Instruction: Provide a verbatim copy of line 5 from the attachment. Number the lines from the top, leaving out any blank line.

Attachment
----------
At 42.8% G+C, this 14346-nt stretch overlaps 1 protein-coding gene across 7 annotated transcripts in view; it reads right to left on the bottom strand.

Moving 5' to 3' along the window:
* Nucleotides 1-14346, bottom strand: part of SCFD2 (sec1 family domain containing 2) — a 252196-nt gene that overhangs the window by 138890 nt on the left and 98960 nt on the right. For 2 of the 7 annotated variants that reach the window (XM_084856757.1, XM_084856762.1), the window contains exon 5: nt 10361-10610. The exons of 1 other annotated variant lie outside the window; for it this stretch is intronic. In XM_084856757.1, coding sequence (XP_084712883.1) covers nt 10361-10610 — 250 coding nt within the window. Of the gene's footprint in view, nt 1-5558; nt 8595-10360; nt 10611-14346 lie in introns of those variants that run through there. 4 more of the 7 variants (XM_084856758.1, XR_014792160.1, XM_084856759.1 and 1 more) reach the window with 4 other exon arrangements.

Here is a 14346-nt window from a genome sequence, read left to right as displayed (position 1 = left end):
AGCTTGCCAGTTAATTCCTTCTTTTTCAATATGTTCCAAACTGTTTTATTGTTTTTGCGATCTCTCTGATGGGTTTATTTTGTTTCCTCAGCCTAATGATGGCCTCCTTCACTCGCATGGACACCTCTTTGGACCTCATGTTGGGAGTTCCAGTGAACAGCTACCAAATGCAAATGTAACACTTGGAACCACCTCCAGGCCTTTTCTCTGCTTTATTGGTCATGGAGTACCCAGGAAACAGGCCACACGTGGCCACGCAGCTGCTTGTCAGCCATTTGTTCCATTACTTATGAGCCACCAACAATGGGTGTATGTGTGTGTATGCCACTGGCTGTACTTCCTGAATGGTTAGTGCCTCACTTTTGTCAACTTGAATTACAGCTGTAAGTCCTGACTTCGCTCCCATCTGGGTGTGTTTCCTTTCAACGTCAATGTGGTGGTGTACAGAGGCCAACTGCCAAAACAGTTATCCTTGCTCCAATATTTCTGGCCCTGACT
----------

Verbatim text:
AGCTTGCCAGTTAATTCCTTCTTTTTCAATATGTTCCAAACTGTTTTATTGTTTTTGCGATCTCTCTGATGGGTTTATTTTGTTTCCTCAGCCTAATGATGGCCTCCTTCACTCGCATGGACACCTCTTTGGACCTCATGTTGGGAGTTCCAGTGAACAGCTACCAAATGCAAATGTAACACTTGGAACCACCTCCAGGCCTTTTCTCTGCTTTATTGGTCATGGAGTACCCAGGAAACAGGCCACACGTGGCCACGCAGCTGCTTGTCAGCCATTTGTTCCATTACTTATGAGCCACCAACAATGGGTGTATGTGTGTGTATGCCACTGGCTGTACTTCCTGAATGGTTAGTGCCTCACTTTTGTCAACTTGAATTACAGCTGTAAGTCCTGACTTCGCTCCCATCTGGGTGTGTTTCCTTTCAACGTCAATGTGGTGGTGTACAGAGGCCAACTGCCAAAACAGTTATCCTTGCTCCAATATTTCTGGCCCTGACT